Dr. Russell Blaylock addressed support for the COVID vaccines specifically in this month’s Blaylock Wellness Report. For the mRNA vaccines, he recommends magnesium, curcumin, vitamin C, vitamin D, tocotrienol, B-complex vitamins and fish oil to reduce immune over-reactivity, and probiotics to reduce the risk of autoimmunity. For the Johnson & Johnson vaccine, he recommends adding a week of beta-glucan supplementation after getting the vaccine to “kill off the virus as quickly as possible.” He notes that further recommendations have to wait until there is a fuller understanding of the side effects these vaccines may cause.
In the past, Dr. Blaylock has also suggested reducing immune reactions by applying a cold cloth to the injection site every two hours for the first waking day after being vaccinated and several more times for the first week; also taking niacinamide at 500 mg twice daily to reduce immune hyperactivity.
We agree with Dr. Blaylock’s supplement recommendations and carry all of these products except niacinamide.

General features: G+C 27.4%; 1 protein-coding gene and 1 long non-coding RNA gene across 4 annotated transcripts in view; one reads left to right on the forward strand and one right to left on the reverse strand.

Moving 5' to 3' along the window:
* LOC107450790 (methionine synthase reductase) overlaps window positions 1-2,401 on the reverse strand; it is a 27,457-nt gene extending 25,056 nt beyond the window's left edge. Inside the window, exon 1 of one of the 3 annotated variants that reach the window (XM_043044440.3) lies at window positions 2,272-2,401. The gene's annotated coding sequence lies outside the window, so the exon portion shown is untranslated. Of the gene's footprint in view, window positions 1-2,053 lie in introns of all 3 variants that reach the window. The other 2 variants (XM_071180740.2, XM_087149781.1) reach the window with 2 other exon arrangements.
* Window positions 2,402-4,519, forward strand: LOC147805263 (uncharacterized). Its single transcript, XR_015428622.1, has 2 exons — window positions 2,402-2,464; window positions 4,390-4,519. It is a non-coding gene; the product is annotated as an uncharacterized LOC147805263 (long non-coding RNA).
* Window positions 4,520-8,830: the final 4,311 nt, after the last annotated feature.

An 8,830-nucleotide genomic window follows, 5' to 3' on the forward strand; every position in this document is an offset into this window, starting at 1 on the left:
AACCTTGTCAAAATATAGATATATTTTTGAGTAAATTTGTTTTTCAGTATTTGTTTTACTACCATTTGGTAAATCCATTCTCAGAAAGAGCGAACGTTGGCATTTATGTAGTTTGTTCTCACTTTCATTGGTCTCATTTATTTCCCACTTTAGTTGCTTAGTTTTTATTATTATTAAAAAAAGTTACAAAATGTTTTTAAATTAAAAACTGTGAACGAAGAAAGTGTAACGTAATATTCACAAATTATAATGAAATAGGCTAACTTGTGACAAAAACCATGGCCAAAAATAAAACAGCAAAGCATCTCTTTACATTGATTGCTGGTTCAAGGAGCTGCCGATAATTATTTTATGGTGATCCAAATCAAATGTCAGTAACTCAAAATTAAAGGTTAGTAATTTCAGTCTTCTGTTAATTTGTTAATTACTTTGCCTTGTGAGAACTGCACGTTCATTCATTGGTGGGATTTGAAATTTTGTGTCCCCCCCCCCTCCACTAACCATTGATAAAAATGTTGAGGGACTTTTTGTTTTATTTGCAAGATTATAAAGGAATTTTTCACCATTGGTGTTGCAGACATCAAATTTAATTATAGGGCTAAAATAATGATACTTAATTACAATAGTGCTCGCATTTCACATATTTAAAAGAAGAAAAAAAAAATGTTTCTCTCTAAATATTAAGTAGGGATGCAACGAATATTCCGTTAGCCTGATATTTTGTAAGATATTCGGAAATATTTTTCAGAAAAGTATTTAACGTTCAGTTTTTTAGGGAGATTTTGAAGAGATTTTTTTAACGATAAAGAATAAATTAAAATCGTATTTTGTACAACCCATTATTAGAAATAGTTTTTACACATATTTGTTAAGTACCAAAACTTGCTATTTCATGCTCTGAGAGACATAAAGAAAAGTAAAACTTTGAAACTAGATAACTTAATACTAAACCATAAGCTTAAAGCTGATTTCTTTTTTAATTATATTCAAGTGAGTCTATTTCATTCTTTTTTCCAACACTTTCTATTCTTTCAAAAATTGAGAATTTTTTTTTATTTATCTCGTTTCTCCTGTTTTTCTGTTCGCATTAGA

Debby Hamilton, MD, MPH, is a holistic pediatrician. In an article in this month’s Townsend Letter, which is available online, she cautions against getting a vaccine if you have an active infection and/or are using antibiotics. Stress, alcohol, lack of sleep and smoking will also reduce the effectiveness of a vaccine.
Dr. Hamilton suggests starting a supplement program a week before getting vaccinated and continuing it for two weeks after. This program should include daily: 2,500 IU vitamin A; 2,000 IU vitamin D (if levels are low); 25 mg zinc; several grams a day of vitamin C; and, for detoxification, glutathione and other liver-kidney support, such as quercetin, dandelion and the amino acid taurine (which supports bile function). She also recommends a product made by a supplement company with which she is affiliated, called ToxinPull.
Although we have no experience with ToxinPull, we generally agree with Dr. Hamilton’s other recommendations. We suggest vitamin C to bowel tolerance; also starting with 5,000 IU of vitamin D and getting blood levels checked as soon as convenient to see if that’s going to be enough. Rarely is it too much. Often people need to take more to reach ideal levels.